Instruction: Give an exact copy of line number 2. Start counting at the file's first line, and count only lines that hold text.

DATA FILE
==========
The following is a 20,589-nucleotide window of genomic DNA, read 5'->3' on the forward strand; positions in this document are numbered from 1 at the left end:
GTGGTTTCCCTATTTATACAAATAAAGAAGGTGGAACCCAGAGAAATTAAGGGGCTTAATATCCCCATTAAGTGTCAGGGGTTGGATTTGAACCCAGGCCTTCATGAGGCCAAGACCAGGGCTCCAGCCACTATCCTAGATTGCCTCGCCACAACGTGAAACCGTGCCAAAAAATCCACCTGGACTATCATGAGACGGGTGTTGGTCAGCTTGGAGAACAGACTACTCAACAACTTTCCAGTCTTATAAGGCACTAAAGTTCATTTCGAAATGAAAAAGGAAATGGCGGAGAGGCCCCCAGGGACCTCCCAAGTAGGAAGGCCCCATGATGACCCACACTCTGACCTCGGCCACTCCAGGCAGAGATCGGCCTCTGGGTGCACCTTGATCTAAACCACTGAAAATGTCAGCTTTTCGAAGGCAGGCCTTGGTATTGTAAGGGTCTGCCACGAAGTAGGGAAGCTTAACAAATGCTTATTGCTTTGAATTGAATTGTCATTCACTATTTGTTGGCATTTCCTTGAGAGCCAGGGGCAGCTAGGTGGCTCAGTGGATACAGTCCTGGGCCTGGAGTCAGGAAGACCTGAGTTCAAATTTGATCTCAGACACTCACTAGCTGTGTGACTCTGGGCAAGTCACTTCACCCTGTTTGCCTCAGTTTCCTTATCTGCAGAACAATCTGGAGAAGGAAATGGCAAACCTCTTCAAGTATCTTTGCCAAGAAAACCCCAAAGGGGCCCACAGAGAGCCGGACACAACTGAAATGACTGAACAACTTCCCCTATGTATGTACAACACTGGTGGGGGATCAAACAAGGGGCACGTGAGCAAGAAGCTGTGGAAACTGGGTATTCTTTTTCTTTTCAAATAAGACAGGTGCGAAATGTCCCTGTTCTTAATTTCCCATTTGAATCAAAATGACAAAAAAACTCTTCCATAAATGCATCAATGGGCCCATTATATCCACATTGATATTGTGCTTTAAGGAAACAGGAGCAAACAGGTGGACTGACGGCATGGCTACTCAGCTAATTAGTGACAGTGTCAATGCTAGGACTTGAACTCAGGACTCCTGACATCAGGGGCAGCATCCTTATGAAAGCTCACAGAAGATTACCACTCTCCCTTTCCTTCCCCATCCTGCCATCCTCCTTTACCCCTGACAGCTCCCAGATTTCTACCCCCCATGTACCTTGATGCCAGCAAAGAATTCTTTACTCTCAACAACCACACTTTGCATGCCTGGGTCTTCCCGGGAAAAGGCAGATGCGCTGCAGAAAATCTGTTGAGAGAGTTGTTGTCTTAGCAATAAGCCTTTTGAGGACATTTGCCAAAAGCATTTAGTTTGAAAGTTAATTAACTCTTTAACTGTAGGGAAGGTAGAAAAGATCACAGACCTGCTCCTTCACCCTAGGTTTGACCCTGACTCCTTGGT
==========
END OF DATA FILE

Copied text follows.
GTGGTTTCCCTATTTATACAAATAAAGAAGGTGGAACCCAGAGAAATTAAGGGGCTTAATATCCCCATTAAGTGTCAGGGGTTGGATTTGAACCCAGGCCTTCATGAGGCCAAGACCAGGGCTCCAGCCACTATCCTAGATTGCCTCGCCACAACGTGAAACCGTGCCAAAAAATCCACCTGGACTATCATGAGACGGGTGTTGGTCAGCTTGGAGAACAGACTACTCAACAACTTTCCAGTCTTATAAGGCACTAAAGTTCATTTCGAAATGAAAAAGGAAATGGCGGAGAGGCCCCCAGGGACCTCCCAAGTAGGAAGGCCCCATGATGACCCACACTCTGACCTCGGCCACTCCAGGCAGAGATCGGCCTCTGGGTGCACCTTGATCTAAACCACTGAAAATGTCAGCTTTTCGAAGGCAGGCCTTGGTATTGTAAGGGTCTGCCACGAAGTAGGGAAGCTTAACAAATGCTTATTGCTTTGAATTGAATTGTCATTCACTATTTGTTGGCATTTCCTTGAGAGCCAGGGGCAGCTAGGTGGCTCAGTGGATACAGTCCTGGGCCTGGAGTCAGGAAGACCTGAGTTCAAATTTGATCTCAGACACTCACTAGCTGTGTGACTCTGGGCAAGTCACTTCACCCTGTTTGCCTCAGTTTCCTTATCTGCAGAACAATCTGGAGAAGGAAATGGCAAACCTCTTCAAGTATCTTTGCCAAGAAAACCCCAAAGGGGCCCACAGAGAGCCGGACACAACTGAAATGACTGAACAACTTCCCCTATGTATGTACAACACTGGTGGGGGATCAAACAAGGGGCACGTGAGCAAGAAGCTGTGGAAACTGGGTATTCTTTTTCTTTTCAAATAAGACAGGTGCGAAATGTCCCTGTTCTTAATTTCCCATTTGAATCAAAATGACAAAAAAACTCTTCCATAAATGCATCAATGGGCCCATTATATCCACATTGATATTGTGCTTTAAGGAAACAGGAGCAAACAGGTGGACTGACGGCATGGCTACTCAGCTAATTAGTGACAGTGTCAATGCTAGGACTTGAACTCAGGACTCCTGACATCAGGGGCAGCATCCTTATGAAAGCTCACAGAAGATTACCACTCTCCCTTTCCTTCCCCATCCTGCCATCCTCCTTTACCCCTGACAGCTCCCAGATTTCTACCCCCCATGTACCTTGATGCCAGCAAAGAATTCTTTACTCTCAACAACCACACTTTGCATGCCTGGGTCTTCCCGGGAAAAGGCAGATGCGCTGCAGAAAATCTGTTGAGAGAGTTGTTGTCTTAGCAATAAGCCTTTTGAGGACATTTGCCAAAAGCATTTAGTTTGAAAGTTAATTAACTCTTTAACTGTAGGGAAGGTAGAAAAGATCACAGACCTGCTCCTTCACCCTAGGTTTGACCCTGACTCCTTGGT